Defense Secretary Donald H. Rumsfeld was asked about the notes at a Pentagon news conference yesterday. "I don't believe there is anything currently underway by way of developing new nuclear weapons," he said.

He added that the notes "referred not to the development of specific weapons, but the analysis that would go into determining whether or not something might or might not make sense."

The Future Arsenal Panel at the August meeting will discuss computer modeling for possible new nuclear devices and what type of testing, if any, would be needed, the notes say. The notes add that consideration of the new weapons is being prompted by the Nuclear Posture Review completed by the Bush administration last year.

The Nuclear Posture Review called for the reduction by two-thirds of the country's 6,000 operational nuclear warheads and bombs over the next 10 years. It provided for keeping several thousand warheads in a strategic reserve and allowed for the development of new weapons based on changed security requirements.

Under an arms control treaty reached by President Bush and Russian President Vladimir Putin last May, Russia committed itself to wholesale reductions in its strategic nuclear arsenal as well.

One of the most controversial features of the Nuclear Posture Review is that it seemingly left the door open to using nuclear weapons for a preemptive attack on a threatening foreign country. The new study of low-yield nuclear devices would be compatible with that provision.

Another matter before the August conference will be the prospect of resuming nuclear testing, the notes said. The conference also will study the impact of a resumption of testing on public opinion in the United States and abroad.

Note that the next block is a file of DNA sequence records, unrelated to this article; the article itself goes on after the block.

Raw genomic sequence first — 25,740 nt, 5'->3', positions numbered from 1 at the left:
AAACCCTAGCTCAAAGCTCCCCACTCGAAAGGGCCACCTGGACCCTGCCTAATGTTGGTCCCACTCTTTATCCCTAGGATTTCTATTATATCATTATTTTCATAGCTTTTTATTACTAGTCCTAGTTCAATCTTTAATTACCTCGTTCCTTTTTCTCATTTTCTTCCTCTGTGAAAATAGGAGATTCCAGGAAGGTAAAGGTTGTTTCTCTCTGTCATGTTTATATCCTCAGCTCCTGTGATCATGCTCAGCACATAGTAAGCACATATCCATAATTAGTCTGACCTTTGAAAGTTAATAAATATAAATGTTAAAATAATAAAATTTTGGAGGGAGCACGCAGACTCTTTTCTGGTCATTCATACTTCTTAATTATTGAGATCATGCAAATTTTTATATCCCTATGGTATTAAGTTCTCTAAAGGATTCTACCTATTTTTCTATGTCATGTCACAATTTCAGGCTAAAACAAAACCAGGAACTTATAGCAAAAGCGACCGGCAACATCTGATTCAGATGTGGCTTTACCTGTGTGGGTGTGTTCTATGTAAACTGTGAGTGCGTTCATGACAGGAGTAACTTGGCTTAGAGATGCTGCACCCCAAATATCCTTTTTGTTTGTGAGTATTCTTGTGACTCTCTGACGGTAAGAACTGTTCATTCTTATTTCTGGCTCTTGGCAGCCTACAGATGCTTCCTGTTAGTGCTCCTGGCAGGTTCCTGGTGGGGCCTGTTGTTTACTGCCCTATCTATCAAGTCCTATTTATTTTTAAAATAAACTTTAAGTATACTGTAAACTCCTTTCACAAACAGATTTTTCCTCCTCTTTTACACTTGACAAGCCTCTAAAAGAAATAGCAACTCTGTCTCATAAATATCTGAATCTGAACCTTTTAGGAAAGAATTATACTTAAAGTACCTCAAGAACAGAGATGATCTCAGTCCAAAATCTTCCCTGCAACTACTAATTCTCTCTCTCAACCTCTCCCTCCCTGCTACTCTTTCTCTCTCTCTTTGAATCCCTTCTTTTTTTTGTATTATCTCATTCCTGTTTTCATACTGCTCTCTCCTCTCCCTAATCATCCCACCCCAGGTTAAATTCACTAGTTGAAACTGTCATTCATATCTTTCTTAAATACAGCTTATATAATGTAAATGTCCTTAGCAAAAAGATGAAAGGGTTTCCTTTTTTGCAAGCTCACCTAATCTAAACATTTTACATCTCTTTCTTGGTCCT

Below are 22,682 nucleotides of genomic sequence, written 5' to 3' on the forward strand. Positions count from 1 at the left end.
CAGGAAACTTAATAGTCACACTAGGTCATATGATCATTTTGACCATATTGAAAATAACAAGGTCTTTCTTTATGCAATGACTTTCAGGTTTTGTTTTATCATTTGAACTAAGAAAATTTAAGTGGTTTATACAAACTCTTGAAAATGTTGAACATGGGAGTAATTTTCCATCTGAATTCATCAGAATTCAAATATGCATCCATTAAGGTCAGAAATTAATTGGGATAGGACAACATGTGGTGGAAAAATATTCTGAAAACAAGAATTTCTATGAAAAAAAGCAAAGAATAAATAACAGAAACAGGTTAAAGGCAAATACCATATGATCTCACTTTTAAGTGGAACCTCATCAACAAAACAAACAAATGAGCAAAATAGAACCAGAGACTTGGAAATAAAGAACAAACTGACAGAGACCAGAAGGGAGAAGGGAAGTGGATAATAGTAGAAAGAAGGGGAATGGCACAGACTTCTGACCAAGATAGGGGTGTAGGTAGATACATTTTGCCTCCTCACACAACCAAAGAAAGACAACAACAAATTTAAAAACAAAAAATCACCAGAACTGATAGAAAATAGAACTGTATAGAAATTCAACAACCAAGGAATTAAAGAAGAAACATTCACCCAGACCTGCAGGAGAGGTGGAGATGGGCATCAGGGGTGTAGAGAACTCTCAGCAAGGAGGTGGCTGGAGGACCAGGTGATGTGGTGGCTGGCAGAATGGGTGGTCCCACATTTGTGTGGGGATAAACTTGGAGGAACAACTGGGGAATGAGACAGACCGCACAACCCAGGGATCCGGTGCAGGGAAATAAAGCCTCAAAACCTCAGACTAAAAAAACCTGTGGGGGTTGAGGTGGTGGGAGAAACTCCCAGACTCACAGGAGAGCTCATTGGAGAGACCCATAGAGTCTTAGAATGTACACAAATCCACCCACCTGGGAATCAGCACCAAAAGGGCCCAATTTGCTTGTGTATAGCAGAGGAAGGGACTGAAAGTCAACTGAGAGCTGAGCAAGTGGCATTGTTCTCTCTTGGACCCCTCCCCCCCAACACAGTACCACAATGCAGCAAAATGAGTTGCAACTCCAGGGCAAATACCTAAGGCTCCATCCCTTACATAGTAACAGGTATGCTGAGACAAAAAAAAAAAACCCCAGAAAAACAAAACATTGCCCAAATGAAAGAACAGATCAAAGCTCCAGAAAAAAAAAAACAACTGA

"They are going to discuss not only weapons and testing policies but the politics to get them approved," said Greg Mello, director of the Los Alamos Study Group. "It's rare that so many details about the nuclear weapons agenda of the Bush administration would appear in one document."

The August conference comes on top of the administration's 2004 budget request, which seeks money to continue refurbishing and modernizing thousands of deployed nuclear warheads. It also calls for study of a "robust earth penetrator," a nuclear device that would destroy buried, hardened underground bunkers for command posts or weapons storage.

The Nuclear Security Administration, which runs the nation's nuclear weapons complex at the Energy Department, is requesting $6.4 billion next year, an increase from this year's $5.9 billion and almost $1 billion above the last budget presented by the Clinton administration. The new request calls for $15 million for the earth penetrator and $21 million for two of the nation's national nuclear weapons laboratories, Los Alamos and Lawrence Livermore, to assemble design teams to study advanced nuclear concepts. The teams are being created so that the United States has the expertise to build new weapons or change existing ones, senior Energy Department officials said.

Last week, a House Republican policy committee recommended that the Pentagon's Nuclear Weapons Council revitalize advanced nuclear weapons development and that Congress consider repealing a 10-year ban on research on low-yield nuclear weapons, those whose explosions are less than 5 kilotons, the explosive equivalent of 5,000 tons of TNT.

"It allows the United States to have teams of scientists and engineers working on emerging threats and potential problems before they become severe," the GOP policy committee report said.

"I don't believe there is anything currently underway by way of developing new nuclear weapons," Defense Secretary Donald H. Rumsfeld said at a news conference.